India Study Tour - Last Day
So the India Study Tour comes to an end *tear*. What a jam packed tour it has been! Being a part of this tour has made me realise why I chose Deakin for further study. This opportunity has allowed me to study in another country where I was able to experience another culture and way of life. I leave India with some of the greatest memories- the rickshaw ride through the crazy traffic in Old Delhi, the eating of ridiculous amounts of naan , the beautiful taj, accepting that elephants and camels are a legitimate mode of transport and the constant honking of the traffic. But most importantly I leave this tour with a different outlook on life, a more informed view of the world we live in and people that will remain life long friends. Thank you Deakin :)
India Study Tour - Day 16
The day of the long awaited visit to Dharavi slum - one of the largest slums in the world. I was a bit apprehensive to visit Dharavi initially as we were told that it was a dangerous place and we’re advised against going. I personally, was more nervous about witnessing extreme cases of poverty and my reaction to this as a result. To my surprise, as we made our way through the slum, it was evident that there was an established community, diverse in religion and ethnicity. The place was bustling with activity, crushing plastic and making leather, just a few of the activities. It was interesting to note, although the people are not living in the best of standards, it was very organised and walking past the small homes and having a peek inside some through the cloth used as a door, I could see televisions and feel the flow of air con. In saying this, the photo above shows the lack of hygiene as the waste from the toilets drops directly into the polluted water below.
All in all, what I was expecting to see was completely different to what I actually saw. But then again, it was a tour and you only see what they want you to see.
In Tokyo, I was fortunate enough to visit the Australian Embassy! I also met Bruce Miller who was the Ambassador for the Embassy. He told us of all the people who have visited the Embassy and even shown us around his spectacular garden inside. There was a tree within the garden which was planted by former Prime Minister Julia Gillard. This was in remembrance for the people who passed away in the 2011 Fukushima Tsunami. An absolute privilege to have come here!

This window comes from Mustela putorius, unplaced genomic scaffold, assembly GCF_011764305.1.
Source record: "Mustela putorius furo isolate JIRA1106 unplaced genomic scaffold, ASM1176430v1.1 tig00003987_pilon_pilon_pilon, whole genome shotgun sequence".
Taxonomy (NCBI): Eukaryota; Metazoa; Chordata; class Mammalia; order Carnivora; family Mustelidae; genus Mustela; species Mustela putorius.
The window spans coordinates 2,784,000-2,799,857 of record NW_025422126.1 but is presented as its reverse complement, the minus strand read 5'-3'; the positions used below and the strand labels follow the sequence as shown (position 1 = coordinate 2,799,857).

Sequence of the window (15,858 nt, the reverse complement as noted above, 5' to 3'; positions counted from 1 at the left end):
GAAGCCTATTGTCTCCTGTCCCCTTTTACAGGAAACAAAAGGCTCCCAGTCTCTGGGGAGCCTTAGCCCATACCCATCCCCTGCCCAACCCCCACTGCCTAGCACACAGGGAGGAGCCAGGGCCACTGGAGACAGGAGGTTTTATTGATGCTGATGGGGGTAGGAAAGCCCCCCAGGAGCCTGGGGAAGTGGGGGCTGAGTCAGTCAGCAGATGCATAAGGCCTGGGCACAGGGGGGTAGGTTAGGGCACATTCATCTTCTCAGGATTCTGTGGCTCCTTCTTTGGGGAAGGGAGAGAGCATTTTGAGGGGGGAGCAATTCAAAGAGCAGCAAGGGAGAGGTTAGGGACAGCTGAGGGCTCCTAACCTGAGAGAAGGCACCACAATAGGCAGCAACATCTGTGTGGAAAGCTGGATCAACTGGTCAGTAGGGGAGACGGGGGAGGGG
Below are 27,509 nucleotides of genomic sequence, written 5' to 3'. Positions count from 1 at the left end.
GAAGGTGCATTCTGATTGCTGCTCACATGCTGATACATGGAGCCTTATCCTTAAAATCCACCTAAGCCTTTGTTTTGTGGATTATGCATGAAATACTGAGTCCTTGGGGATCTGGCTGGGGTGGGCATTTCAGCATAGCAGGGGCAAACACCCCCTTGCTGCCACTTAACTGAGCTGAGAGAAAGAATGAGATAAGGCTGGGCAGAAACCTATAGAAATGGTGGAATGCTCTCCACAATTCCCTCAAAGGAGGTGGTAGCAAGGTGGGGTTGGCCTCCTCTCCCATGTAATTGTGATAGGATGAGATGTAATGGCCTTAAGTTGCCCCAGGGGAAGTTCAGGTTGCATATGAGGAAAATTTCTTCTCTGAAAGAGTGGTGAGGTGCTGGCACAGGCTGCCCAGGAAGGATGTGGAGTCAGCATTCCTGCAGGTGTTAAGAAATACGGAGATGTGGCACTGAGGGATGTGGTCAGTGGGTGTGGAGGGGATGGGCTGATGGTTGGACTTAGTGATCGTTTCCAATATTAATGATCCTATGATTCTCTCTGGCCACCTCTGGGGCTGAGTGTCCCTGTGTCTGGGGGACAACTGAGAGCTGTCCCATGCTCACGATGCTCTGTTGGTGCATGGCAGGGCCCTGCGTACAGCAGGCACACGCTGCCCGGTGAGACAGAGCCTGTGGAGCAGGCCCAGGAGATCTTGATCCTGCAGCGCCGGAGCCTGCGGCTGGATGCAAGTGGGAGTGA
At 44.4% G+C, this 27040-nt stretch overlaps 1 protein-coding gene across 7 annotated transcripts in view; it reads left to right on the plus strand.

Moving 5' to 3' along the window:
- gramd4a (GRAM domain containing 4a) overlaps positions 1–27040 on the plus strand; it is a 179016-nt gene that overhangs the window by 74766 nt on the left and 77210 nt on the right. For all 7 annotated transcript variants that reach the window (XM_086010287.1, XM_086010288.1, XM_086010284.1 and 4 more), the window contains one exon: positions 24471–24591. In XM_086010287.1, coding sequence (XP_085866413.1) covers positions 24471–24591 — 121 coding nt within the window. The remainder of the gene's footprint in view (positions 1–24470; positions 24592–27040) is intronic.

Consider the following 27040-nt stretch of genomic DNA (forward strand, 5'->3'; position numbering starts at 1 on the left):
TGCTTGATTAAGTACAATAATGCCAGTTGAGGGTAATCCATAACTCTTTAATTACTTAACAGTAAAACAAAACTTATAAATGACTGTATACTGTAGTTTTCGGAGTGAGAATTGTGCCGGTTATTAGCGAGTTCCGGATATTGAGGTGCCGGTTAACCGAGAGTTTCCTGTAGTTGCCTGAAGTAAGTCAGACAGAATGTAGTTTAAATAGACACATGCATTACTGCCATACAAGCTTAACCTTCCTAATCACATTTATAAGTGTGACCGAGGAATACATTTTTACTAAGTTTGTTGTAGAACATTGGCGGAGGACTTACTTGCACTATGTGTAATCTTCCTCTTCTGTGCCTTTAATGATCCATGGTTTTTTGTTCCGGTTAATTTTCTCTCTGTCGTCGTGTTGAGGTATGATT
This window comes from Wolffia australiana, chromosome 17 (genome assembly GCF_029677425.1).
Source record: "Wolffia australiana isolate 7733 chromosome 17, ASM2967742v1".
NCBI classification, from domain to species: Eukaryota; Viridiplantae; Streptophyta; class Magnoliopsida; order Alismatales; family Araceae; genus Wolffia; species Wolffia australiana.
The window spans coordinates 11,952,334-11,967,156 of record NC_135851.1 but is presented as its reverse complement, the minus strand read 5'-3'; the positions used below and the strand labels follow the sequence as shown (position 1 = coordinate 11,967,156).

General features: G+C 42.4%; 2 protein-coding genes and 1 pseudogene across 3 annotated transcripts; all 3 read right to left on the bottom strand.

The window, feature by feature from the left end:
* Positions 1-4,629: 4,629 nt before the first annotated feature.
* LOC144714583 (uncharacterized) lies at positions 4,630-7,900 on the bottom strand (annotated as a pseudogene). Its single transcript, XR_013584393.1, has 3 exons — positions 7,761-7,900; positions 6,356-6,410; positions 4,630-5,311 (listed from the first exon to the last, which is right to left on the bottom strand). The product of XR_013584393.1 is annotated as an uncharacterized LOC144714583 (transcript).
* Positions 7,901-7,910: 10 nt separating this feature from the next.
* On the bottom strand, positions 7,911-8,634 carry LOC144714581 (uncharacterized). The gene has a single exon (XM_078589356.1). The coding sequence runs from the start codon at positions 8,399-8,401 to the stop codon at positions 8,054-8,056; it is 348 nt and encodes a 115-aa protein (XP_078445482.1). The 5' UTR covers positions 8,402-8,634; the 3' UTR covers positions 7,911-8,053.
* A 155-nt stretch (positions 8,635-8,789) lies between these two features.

The Memorial Park was the one of the sights I was looking most forward to on this trip. During my Japanese education, I was taught much about the Hiroshima bombing and the effect it has had on the world - I even watched some documentaries in my own time.
However, going to the museum, watching the eye opening videos with real footage and seeing all the hard work put into paper cranes was what was most intense. I was speechless.
I was so interested in all the information provided, such as Kyoto being a short listed target for the bombing attack and I was pleased by the Japanese people as they consistently push the United Nations to change their policy on nuclear weapons.
India Study Tour - Day 11
On the move again! As we enter South Mumbai the change in architecture is striking. If it wasn’t for the Indian community, I would have thought we had just entered Europe. The British rule of Mumbai is definitely evident in the architecture and a lot can be seen with a stroll through the city.
When in Mumbai, you must visit Leopold’s Cafe. Always buzzing with people, mainly tourists, it provides a delish menu of both local Indian and Western foods. Don’t make the mistake of leaving and not trying the chocolate lava cake. Drool!